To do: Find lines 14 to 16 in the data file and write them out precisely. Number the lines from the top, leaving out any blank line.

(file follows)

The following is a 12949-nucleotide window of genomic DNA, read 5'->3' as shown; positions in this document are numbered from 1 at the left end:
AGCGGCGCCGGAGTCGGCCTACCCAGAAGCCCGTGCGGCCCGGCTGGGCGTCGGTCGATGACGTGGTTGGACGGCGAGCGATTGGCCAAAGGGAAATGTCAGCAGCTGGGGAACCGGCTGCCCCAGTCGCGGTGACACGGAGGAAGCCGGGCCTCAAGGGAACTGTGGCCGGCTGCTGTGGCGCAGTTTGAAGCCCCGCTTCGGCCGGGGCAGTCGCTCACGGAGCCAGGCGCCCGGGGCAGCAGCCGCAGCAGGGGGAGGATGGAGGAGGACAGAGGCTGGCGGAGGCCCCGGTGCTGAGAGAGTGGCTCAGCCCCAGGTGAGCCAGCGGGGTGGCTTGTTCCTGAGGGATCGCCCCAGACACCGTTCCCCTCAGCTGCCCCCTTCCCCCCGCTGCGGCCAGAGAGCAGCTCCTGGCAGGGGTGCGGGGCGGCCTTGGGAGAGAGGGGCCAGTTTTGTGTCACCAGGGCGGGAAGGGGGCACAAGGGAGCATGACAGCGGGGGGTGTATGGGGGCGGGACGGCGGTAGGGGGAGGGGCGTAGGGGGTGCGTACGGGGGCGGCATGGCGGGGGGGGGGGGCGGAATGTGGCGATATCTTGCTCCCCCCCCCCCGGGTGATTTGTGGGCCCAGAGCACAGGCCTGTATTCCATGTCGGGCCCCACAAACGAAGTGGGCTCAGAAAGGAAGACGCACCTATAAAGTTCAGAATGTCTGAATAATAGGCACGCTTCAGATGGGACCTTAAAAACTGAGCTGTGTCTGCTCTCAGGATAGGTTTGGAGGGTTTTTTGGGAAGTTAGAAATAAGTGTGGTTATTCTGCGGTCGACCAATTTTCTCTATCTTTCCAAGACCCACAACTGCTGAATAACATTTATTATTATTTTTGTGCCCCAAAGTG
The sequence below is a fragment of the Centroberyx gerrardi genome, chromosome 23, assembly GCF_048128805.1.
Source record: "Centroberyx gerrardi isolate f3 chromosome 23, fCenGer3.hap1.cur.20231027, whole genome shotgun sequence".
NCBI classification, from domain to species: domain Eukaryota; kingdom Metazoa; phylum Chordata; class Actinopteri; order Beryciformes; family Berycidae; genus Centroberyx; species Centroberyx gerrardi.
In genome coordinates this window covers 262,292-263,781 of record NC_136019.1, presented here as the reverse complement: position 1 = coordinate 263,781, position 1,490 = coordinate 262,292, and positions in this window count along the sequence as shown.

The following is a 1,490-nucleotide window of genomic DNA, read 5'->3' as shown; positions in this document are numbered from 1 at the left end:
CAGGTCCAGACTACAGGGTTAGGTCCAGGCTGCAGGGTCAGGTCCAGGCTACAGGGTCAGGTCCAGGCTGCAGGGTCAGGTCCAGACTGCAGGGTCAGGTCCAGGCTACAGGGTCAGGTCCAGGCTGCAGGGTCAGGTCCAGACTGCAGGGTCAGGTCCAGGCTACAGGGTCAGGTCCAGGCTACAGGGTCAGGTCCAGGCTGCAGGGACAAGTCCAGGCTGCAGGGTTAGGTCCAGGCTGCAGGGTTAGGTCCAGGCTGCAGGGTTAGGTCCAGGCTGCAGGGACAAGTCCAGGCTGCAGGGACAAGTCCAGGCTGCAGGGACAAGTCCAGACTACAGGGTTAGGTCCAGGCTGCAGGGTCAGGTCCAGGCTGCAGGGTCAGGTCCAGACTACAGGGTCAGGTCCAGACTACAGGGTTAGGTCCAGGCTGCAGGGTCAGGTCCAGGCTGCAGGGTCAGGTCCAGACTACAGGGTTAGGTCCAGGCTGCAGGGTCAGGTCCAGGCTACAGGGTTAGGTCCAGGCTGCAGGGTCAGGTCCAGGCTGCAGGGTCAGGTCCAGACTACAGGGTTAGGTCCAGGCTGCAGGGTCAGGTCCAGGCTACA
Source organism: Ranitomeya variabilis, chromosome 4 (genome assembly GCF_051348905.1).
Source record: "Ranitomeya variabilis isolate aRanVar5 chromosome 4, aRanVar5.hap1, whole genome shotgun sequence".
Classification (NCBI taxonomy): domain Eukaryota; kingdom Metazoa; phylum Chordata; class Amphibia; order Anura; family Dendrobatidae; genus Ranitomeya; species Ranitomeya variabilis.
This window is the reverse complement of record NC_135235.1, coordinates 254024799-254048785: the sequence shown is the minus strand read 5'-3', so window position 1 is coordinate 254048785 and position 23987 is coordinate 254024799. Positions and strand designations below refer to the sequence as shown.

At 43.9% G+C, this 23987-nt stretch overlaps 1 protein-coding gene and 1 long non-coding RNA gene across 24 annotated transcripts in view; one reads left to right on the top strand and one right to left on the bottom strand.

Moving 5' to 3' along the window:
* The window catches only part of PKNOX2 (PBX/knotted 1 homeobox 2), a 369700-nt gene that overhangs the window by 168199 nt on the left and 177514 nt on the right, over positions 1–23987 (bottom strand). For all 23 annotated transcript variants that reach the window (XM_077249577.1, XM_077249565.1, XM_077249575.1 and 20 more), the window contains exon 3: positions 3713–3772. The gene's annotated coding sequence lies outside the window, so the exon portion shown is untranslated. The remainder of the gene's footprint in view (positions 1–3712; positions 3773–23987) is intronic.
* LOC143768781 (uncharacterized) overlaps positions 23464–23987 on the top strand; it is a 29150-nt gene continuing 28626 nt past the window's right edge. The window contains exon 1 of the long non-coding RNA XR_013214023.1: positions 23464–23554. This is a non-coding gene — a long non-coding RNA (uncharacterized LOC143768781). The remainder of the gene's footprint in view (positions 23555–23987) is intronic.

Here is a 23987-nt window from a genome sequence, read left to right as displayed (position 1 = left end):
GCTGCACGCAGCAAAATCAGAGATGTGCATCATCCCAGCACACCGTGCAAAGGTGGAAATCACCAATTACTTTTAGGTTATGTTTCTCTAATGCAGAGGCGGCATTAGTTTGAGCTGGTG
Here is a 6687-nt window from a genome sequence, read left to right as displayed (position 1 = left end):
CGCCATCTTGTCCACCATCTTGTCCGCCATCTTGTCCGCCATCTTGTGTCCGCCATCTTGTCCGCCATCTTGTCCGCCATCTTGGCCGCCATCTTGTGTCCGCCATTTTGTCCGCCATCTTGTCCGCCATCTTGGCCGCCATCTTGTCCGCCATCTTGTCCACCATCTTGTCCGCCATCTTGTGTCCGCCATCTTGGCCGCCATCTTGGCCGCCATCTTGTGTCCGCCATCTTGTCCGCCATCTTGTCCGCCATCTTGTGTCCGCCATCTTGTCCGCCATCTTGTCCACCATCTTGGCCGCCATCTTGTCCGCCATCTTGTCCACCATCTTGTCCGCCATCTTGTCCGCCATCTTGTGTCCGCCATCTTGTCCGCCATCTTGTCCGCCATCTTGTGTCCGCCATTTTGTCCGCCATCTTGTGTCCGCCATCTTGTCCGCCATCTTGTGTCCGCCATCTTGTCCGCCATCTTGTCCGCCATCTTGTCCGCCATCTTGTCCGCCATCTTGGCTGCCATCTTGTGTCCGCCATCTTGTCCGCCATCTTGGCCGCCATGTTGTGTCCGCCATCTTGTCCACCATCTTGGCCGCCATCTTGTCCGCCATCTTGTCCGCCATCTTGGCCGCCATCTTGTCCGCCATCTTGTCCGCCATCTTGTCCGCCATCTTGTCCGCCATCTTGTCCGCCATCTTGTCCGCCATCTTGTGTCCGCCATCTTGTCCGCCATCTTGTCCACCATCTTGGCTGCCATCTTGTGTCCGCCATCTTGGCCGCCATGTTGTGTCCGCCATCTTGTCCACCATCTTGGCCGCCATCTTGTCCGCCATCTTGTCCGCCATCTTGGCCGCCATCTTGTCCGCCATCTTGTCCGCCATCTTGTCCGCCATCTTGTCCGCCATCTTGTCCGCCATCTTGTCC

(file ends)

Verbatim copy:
Moving 5' to 3' along the window:
* The window catches only part of PKNOX2 (PBX/knotted 1 homeobox 2), a 369700-nt gene that overhangs the window by 168199 nt on the left and 177514 nt on the right, over positions 1–23987 (bottom strand). For all 23 annotated transcript variants that reach the window (XM_077249577.1, XM_077249565.1, XM_077249575.1 and 20 more), the window contains exon 3: positions 3713–3772. The gene's annotated coding sequence lies outside the window, so the exon portion shown is untranslated. The remainder of the gene's footprint in view (positions 1–3712; positions 3773–23987) is intronic.
* LOC143768781 (uncharacterized) overlaps positions 23464–23987 on the top strand; it is a 29150-nt gene continuing 28626 nt past the window's right edge. The window contains exon 1 of the long non-coding RNA XR_013214023.1: positions 23464–23554. This is a non-coding gene — a long non-coding RNA (uncharacterized LOC143768781). The remainder of the gene's footprint in view (positions 23555–23987) is intronic.